By Minh N. Vu and John Egan

Seyfarth SynopsisThe DOJ issued final regulations under Title II of the ADA requiring state and local government websites and mobile apps to conform to WCAG 2.1 AA in two or three years, with few exceptions. 

Update: On April 24, 2024, the Final Rule was published in the Federal Register.  Under the now-finalized ADA Title II regulation, state and local governments with a population of 50,000 or more will have to comply with WCAG 2.1 AA by April 24, 2026; those covered entities with a population of less than 50,000 will have until April 26, 2027 to comply.    

The U.S. Department of Justice (DOJ) announced yesterday the issuance of a Final Rule which requires the websites and mobile apps of state and local governments to comply with the Web Content Accessibility Guidelines 2.1 Levels A and AA (“WCAG 2.1 AA”) in two or three years, depending on the number of people within their jurisdictions.  The Final Rule does contain some narrow exceptions to this requirement, but is overall quite stringent.  Case in point:  Even though the WCAG 2.1 AA allows for the use of a “conforming alternate version” of a website to provide access, the Final Rule limits the use of such conforming alternative versions to where it is not possible to make web content directly accessible due to technical or legal limitations.  In addition, the DOJ chose WCAG 2.1 AA even though the federal government only has to conform its websites, under Section 508 requirements, with the less demanding WCAG 2.0 AA.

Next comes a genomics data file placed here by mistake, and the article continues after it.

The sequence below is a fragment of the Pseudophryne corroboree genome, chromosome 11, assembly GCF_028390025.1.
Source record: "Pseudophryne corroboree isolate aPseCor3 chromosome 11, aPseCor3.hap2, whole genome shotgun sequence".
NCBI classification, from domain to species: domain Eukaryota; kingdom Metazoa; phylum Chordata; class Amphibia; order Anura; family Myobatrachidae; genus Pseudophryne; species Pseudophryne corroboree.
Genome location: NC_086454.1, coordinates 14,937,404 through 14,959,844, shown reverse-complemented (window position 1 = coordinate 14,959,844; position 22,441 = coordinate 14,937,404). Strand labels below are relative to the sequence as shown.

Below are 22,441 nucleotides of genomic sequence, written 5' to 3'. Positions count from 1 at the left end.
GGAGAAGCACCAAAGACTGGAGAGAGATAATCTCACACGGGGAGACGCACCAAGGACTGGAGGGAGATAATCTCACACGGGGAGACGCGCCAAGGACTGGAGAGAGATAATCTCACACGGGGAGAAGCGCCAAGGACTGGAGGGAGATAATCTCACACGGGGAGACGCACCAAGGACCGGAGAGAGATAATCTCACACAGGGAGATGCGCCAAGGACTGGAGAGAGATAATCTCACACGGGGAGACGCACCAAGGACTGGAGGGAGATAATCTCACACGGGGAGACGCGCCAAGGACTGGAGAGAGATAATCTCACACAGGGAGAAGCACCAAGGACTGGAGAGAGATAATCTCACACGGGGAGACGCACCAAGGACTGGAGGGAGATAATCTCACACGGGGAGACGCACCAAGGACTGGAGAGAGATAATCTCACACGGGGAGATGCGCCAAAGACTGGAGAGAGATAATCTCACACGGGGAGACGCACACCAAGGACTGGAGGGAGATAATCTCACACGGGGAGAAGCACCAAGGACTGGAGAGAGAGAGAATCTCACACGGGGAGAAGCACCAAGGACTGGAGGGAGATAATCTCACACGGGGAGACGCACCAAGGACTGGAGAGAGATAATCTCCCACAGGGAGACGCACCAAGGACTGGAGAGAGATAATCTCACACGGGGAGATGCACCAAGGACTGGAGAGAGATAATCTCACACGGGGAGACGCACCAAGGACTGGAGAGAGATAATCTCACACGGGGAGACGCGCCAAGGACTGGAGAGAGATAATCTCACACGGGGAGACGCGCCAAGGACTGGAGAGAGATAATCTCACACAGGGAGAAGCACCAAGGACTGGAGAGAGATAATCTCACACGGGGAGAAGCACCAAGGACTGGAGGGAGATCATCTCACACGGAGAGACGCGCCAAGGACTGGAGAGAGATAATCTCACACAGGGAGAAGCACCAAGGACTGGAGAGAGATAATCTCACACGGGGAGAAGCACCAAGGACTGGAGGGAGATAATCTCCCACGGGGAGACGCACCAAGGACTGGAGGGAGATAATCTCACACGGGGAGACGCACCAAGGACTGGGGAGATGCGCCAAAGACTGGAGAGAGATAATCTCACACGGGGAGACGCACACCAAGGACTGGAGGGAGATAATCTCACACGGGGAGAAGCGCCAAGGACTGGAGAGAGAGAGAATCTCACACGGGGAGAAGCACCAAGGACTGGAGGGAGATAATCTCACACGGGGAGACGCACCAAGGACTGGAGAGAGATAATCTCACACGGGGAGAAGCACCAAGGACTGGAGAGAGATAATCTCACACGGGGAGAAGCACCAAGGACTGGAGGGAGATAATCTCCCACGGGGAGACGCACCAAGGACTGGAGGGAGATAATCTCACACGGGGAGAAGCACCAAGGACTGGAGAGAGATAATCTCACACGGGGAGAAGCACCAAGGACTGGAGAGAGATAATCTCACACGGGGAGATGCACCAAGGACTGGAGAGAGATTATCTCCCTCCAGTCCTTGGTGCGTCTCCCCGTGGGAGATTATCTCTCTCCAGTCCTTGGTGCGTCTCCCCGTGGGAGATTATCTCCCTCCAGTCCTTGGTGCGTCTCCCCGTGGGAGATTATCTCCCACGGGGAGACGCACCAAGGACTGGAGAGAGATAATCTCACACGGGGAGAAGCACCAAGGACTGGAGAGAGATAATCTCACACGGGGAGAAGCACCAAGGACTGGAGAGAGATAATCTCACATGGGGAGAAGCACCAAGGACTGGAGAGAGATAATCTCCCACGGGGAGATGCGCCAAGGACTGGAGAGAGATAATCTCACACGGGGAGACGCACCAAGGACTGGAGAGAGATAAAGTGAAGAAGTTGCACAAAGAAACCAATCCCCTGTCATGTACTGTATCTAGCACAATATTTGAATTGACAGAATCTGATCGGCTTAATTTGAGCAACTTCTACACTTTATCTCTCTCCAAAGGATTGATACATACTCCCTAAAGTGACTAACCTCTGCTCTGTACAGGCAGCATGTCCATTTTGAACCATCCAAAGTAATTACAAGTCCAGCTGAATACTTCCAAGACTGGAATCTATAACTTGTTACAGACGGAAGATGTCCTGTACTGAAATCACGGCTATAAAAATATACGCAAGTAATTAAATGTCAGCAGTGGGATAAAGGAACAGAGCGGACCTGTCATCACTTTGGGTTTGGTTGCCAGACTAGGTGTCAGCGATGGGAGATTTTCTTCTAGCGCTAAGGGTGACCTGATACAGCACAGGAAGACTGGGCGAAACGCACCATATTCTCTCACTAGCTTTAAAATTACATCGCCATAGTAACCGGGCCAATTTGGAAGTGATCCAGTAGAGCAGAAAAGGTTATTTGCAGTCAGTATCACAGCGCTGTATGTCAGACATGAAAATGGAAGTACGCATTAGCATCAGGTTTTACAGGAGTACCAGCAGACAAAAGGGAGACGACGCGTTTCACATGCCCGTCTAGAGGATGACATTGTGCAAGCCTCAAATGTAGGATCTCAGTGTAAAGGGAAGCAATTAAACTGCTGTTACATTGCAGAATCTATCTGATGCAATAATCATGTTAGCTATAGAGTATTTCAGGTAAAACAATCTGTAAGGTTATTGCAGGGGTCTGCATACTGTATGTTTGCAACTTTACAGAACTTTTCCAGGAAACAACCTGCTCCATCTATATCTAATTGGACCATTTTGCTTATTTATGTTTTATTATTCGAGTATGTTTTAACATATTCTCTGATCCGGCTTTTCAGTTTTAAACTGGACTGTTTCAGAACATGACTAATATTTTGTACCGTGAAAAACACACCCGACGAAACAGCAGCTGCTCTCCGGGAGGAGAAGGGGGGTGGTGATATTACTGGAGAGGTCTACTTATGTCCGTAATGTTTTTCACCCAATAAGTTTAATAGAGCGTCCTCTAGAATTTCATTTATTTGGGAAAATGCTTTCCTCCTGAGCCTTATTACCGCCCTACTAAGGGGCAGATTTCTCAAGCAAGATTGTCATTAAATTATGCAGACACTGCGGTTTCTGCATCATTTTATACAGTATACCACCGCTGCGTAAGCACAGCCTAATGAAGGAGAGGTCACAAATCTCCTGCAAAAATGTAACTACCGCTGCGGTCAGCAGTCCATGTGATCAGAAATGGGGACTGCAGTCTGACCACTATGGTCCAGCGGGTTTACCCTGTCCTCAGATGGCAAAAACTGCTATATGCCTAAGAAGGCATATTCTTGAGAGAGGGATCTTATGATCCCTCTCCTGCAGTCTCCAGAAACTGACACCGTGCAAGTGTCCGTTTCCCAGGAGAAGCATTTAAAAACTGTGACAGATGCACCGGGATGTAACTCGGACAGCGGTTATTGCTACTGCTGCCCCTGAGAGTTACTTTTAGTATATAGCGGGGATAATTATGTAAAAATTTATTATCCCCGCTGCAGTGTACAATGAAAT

There is quite a bit to unpack in the 320-page Final Rule so we will back later with more analysis and takeaways.  In the meantime, the DOJ did provide a helpful Fact Sheet which contains a summary of the major points.  As we have mentioned previously, this Final Rule is important because it will likely provide the roadmap for future DOJ regulations for public accommodations websites and mobile apps under Title III of the ADA.  If the Biden Administration gets a second term, we predict such a proposed rule will issue.

Edited by Kristina Launey